Sheep-to-Shawl: Creating a Solution-Based Strategy that Addresses the Fragmented Fiber Production Infrastructure

Project Overview

Project Type: Partnership
Funds awarded in 2018: $15,000.00
Projected End Date: 12/31/2019
Grant Recipient: Cornell Cooperative Extension of Tompkins County
Region: Northeast
State: New York
Project Leader:
Monika Roth
Cornell Cooperative Extension Tompkins County

Information Products


  • Animals: camelids, goats, sheep
  • Animal Products: fiber, fur, leather


  • Education and Training: farmer to farmer, networking, participatory research
  • Farm Business Management: feasibility study, market study
  • Sustainable Communities: infrastructure analysis

    Proposal abstract:

    There are over 470 fiber producing farms in NY State, and of these over 180 are in the Finger Lakes region. Many of these farms are small flock and family owned, and are not sustainable due to a decrease in the American wool market. In 1910 the value of wool was $0.22/lb-wool, equivalent to $5.48/lb-wool today, but the current value is $1.45/lb-wool [6]. This decrease in market value has led to a fragmented fiber processing (sheep-to-shawl) infrastructure, making it difficult for fiber farmers to get a return on production. Even with the recent increase in attention paid to consumer education and marketing of American wool, fiber farmers still struggle due to the lack of solution-aimed research on the fragmented sheep-to-shawl infrastructure that farmers must navigate.

    By performing traditional research and collaboratively utilizing measurable project management protocols this project aims to achieve four primary objectives: 1. Fully understand current infrastructure and what changes are needed for it to function properly. 2. Design a collaborative strategy to address these issues. 3. Collaboratively solve a handful of high-priority regional infrastructure issues. 4. Disseminate the strategy to other communities who are also experiencing sheep-to-shawl infrastructure failures.

    Dissemination of information gained will occur using traditional methods of outreach: Hosting a conference, writing a blog, and publishing a newsletter. A brochure, that describes a strategy to collaborate and solve regional infrastructure concerns, will also be produced and disseminated through the newsletter, at ag. extensions, and via one-to-one interaction at fiber festivals through-out the North East.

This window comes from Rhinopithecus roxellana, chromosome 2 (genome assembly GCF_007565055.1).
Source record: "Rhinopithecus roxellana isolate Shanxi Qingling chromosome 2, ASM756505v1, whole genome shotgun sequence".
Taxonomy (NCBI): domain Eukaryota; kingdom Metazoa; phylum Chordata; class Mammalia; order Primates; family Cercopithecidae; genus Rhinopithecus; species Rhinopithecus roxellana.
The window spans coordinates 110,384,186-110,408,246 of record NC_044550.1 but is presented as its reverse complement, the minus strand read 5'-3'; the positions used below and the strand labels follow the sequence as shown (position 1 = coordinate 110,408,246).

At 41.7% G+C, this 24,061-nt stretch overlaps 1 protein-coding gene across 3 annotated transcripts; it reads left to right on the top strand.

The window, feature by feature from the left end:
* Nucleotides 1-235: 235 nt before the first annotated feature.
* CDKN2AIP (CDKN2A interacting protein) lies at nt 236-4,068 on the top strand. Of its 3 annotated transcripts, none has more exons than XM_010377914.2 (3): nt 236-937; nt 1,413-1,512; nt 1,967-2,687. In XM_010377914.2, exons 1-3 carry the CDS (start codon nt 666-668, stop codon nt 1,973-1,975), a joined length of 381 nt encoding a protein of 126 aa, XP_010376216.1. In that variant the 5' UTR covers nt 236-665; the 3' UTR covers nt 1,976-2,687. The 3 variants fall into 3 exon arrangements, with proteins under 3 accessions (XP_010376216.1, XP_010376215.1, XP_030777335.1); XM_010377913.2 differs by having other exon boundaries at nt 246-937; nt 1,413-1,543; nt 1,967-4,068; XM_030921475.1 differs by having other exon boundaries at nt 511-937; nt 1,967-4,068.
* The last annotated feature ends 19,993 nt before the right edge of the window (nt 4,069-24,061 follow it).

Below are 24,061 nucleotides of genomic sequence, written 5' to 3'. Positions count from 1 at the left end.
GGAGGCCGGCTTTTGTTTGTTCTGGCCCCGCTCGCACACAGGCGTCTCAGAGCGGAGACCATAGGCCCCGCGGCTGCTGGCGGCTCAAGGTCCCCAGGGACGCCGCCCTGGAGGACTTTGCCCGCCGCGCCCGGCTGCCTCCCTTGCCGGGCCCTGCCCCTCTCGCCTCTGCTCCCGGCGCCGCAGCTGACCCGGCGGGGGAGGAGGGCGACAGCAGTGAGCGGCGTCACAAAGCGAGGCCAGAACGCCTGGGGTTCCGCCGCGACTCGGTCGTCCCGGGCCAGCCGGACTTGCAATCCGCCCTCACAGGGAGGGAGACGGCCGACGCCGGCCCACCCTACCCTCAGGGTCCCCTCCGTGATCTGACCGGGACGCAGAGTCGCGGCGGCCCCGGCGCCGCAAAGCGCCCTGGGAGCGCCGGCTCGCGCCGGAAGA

Project objectives from proposal:

    This project has 4 objectives:

    1.Research current fiber infrastructure shortcomings and strengths, by defining:

    a.Current infrastructure organization: successes, failures, and what lead to its current state. b.Infrastructure needs in order for regional fiber farms to be sustainable.

    2.Collaborate and initiate community with a group of Finger Lakes fiber farmers to:

    a.Determine how to address and find solutions for existing infrastructure shortcomings.

    b.Produce a replicable strategy that will aid other communities in addressing sheep-to-shawl infrastructure issues, using project management techniques.

    3.Solve (with farmer collaborators) 2 – 3 high-need/high-feasibility challenges highlighted during the collaboration phase.

    4.Disseminate information on effective strategies so that other fiber communities can begin to communally address infrastructure issues, and ask for feedback.

    To be deemed successful, Finger Lakes fiber farmers will note the existence of a more coherent community as well as an added ability to communally pinpoint and solve regional sheep-to-shawl infrastructure problems. They will also note an increase in their future prospects regarding quality of life, productivity, and return. These impacts will be measured by a survey that will be disseminated at the beginning and end of the grant year.

    Any opinions, findings, conclusions, or recommendations expressed in this publication are those of the author(s) and do not necessarily reflect the view of the U.S. Department of Agriculture or SARE.